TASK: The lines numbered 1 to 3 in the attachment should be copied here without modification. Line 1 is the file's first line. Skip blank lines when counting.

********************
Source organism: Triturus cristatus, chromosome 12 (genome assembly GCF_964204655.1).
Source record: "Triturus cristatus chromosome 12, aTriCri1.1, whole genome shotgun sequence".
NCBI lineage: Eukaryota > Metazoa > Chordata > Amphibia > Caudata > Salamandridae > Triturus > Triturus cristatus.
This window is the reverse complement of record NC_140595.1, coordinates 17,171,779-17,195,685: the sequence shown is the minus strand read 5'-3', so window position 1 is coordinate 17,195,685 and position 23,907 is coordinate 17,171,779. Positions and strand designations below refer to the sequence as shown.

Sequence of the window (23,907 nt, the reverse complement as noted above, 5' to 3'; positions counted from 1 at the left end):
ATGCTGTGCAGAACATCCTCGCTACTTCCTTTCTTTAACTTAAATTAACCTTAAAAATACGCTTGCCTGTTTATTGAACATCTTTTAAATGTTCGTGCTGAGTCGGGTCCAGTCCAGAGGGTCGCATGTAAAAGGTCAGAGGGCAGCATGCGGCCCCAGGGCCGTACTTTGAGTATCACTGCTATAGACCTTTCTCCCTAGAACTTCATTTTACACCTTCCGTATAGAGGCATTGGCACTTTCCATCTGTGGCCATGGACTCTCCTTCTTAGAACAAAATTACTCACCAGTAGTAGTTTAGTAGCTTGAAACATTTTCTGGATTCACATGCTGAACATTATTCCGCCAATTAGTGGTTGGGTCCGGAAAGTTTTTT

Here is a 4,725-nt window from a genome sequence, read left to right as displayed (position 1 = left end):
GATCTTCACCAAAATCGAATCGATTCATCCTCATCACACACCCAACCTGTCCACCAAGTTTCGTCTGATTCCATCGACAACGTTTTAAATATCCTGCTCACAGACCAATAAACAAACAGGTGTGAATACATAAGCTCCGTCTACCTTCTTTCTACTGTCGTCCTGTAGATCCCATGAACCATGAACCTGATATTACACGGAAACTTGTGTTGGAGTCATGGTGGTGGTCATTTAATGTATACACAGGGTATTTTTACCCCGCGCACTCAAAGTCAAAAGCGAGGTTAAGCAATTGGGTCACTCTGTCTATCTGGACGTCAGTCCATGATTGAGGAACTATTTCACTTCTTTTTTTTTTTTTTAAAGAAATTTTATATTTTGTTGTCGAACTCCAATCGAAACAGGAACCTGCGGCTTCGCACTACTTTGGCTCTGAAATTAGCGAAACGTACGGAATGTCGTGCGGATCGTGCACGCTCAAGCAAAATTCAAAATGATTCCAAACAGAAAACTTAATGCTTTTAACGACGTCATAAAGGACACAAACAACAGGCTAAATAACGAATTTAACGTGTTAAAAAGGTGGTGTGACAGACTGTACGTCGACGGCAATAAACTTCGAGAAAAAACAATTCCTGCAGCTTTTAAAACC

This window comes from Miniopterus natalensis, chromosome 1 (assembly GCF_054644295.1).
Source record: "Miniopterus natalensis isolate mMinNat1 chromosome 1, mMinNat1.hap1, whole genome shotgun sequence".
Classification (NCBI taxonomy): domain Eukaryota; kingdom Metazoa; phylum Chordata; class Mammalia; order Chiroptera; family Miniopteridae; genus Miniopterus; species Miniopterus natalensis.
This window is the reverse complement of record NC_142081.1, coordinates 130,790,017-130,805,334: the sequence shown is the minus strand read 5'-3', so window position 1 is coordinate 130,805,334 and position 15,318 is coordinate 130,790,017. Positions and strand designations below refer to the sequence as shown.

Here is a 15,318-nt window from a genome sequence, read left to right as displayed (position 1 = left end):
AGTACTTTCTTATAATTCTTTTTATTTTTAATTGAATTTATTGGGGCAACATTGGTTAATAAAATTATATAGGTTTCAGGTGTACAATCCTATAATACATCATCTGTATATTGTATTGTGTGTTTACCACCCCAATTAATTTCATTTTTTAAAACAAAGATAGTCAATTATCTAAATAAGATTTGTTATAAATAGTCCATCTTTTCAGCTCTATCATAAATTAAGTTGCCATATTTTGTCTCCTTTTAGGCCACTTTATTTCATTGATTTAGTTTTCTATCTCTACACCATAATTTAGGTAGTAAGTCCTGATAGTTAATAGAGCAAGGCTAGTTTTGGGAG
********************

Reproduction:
Source organism: Triturus cristatus, chromosome 12 (genome assembly GCF_964204655.1).
Source record: "Triturus cristatus chromosome 12, aTriCri1.1, whole genome shotgun sequence".
NCBI lineage: Eukaryota > Metazoa > Chordata > Amphibia > Caudata > Salamandridae > Triturus > Triturus cristatus.